With facilities in La Crosse, Wisconsin, and Beijing, China, the custom graphics manufacturer currently employs more than 400 team members serving OEMs in appliance, medical device and industrial equipment.
Many industries are facing a shortage of qualified workers as the older generation prepares for retirement and younger workers are unaware of the opportunities to be found in manufacturing industries.
To overcome this challenge, DuraTech plans to implement more “nontraditional recruitment and hiring practices to add resources as needed,” Merola explained. “We have put a team in place to research and add to our current list of processes that have been automated. The goal being to add automation when human resources are not available and to enhance the efficiency of our current workforce.”
Despite the challenge of maintaining its workforce, DuraTech expects growth into the new year. According to Merola, “The biggest opportunity for new business in 2020 is the acceptance of in-mold electronics (IME) in the marketplace (for more on IME, see page 32). The time for demonstrators is over. DuraTech has several projects in the beginning stages of development and is responding to numerous industry IME inquiries.”
The future for UV
Automation and IME are not the only technologies predicted to thrive in 2020. UV LED technology also has been gaining in popularity among decorators and suppliers. “There has been a considerable increase in the number of suppliers offering UV LED curing systems, UV LED formulated inks, and decorating machines equipped with UV LED technology,’’ explained Jennifer Heathcote, technical adviser and principal of Eminence UV, LLC. “As a result, end users are increasingly being exposed to UV LED’s capabilities and are drawn to its many benefits.” Such benefits include reduced heat transfer, instant on/off output, elimination of ozone and mercury, no air-extraction, reduced maintenance, zero bulb and reflector changes and energy savings during operation.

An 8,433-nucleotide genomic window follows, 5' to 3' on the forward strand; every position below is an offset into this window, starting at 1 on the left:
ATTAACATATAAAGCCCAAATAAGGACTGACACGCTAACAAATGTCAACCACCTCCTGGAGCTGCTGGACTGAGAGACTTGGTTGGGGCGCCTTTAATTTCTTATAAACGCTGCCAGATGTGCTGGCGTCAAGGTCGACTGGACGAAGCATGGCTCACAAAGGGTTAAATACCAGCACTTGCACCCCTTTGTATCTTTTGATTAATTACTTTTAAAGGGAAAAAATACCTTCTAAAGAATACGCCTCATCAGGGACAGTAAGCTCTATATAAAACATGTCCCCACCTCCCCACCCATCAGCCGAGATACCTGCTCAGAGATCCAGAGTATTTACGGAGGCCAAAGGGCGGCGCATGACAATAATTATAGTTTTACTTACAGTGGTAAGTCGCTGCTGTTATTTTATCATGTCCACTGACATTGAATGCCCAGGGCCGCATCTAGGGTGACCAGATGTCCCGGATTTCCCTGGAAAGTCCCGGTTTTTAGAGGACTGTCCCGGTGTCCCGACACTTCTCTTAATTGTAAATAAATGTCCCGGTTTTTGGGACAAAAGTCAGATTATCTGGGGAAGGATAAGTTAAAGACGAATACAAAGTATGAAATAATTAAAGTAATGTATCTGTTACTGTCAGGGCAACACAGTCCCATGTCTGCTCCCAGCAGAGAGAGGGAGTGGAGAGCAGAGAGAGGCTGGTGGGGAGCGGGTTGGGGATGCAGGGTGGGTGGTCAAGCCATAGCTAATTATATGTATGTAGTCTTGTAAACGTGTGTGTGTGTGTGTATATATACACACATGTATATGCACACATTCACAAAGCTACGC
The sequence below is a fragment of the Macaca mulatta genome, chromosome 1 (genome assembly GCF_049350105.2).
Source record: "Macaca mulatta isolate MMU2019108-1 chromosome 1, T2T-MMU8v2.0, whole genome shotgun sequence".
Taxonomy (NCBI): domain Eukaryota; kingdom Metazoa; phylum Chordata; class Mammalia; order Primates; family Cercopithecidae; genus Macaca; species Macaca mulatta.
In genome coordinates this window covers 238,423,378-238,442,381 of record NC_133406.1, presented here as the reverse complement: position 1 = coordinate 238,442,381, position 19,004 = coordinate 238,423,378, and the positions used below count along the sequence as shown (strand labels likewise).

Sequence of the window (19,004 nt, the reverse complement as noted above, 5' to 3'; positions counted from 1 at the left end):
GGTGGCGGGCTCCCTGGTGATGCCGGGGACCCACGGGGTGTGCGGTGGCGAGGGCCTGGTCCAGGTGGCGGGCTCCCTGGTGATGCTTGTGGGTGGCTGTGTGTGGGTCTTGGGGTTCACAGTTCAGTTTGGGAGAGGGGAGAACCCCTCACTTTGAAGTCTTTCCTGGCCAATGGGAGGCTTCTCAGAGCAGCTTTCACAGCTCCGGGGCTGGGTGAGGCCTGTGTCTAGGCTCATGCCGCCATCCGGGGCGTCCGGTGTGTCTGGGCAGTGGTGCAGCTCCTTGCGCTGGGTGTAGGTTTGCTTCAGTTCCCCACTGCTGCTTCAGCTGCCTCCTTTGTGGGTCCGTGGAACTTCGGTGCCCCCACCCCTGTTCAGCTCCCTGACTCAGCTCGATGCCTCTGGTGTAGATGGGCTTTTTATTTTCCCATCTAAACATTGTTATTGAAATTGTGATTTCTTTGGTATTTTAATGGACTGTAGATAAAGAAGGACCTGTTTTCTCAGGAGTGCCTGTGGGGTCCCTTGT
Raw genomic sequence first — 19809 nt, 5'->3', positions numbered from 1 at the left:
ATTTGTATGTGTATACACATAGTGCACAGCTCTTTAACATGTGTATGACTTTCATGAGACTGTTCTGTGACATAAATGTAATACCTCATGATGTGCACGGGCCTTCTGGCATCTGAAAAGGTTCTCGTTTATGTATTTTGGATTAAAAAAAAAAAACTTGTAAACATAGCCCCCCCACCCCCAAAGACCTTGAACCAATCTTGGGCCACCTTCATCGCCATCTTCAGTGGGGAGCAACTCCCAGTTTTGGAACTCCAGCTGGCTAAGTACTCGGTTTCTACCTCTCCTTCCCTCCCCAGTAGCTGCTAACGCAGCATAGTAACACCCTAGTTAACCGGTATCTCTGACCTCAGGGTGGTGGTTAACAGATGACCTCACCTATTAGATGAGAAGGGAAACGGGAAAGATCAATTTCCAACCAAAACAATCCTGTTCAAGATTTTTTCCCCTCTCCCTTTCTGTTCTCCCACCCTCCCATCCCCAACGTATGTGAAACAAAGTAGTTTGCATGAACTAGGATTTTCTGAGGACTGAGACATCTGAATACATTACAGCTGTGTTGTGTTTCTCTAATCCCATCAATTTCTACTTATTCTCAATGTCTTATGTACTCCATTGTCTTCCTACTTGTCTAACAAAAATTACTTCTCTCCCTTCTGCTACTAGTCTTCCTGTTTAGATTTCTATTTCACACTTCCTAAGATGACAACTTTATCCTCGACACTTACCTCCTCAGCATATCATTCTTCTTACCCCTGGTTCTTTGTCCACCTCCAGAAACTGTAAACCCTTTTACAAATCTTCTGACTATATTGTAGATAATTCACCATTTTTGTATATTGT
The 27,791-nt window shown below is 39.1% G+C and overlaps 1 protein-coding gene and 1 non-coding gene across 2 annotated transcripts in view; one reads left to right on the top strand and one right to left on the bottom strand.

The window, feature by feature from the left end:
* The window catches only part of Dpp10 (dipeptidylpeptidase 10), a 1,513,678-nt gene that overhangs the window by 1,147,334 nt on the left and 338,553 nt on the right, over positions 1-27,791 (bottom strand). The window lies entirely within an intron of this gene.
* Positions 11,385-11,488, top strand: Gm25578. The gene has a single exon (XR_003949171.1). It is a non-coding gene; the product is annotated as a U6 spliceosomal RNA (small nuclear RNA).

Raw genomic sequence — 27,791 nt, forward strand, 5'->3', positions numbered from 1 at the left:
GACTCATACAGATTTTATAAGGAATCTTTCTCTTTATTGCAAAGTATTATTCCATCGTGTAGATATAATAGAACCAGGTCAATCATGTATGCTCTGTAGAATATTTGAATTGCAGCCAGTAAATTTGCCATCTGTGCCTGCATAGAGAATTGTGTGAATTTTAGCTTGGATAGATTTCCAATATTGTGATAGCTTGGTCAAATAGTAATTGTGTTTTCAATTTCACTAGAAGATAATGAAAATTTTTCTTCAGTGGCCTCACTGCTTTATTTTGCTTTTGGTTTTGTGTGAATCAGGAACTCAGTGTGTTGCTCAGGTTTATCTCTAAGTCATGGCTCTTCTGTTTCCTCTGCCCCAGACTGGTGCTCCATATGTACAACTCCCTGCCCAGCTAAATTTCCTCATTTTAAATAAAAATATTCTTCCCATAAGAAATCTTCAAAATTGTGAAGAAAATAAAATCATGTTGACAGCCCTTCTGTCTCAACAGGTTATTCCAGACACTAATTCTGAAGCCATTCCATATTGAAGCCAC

“UV LED technology is ideally suited for curing pigmented inks,” Heathcote continued. “This is because UV LEDs emit longer UV-A wavelengths at much greater intensities compared to conventional mercury lamps. While it depends on the specific application, the coating industry is probably only three to five years away from having both functional and economically viable coatings for the plastics decorating industry that can be cured with either UV-A, UV-C or a combination of both.”
Increased industrial applications
Digital inkjet has been around for some time; however, that doesn’t mean that the technology has no further room to grow and evolve. “Inkjet is a complex, unique process that has the capability to do things that simply can’t be done any other way,” remarked Al Keene, president of the Information Management Institute (IMI). One of the biggest advantages of inkjet is the opportunity for enhanced personalization of products.
“We’re seeing remarkable growth in industrial applications as people find they can do things they couldn’t do before,” said Keene. “They’re finding they can add extra value to their products that they couldn’t previously, and that is really starting to drive applications in areas like promotional products. That is an area where I see the fastest growth occurring. The ability to create personalized products for specific events and companies – people respond to that. When they can see that effort has been made just for their event or market sector they respond well and will pay a little more for those products.”
As the applications for personalized and promotional products continue to expand, digital inkjet will have to evolve along with it – something that Keene doesn’t see as a problem. “There are always challenges,” he said. “Inkjet is a complicated technology, but those challenges are not insurmountable. They simply have to be evaluated for each application.”
2020 and beyond
Plastics decorators and suppliers are looking toward 2020 with optimism. Whether through investments in automation or new processes, such as IME or UV LED and adding digital inkjet capabilities, they are prepared to overcome any challenges and continue to thrive.
- Containers & Packaging Global Industry Guide 2014-2023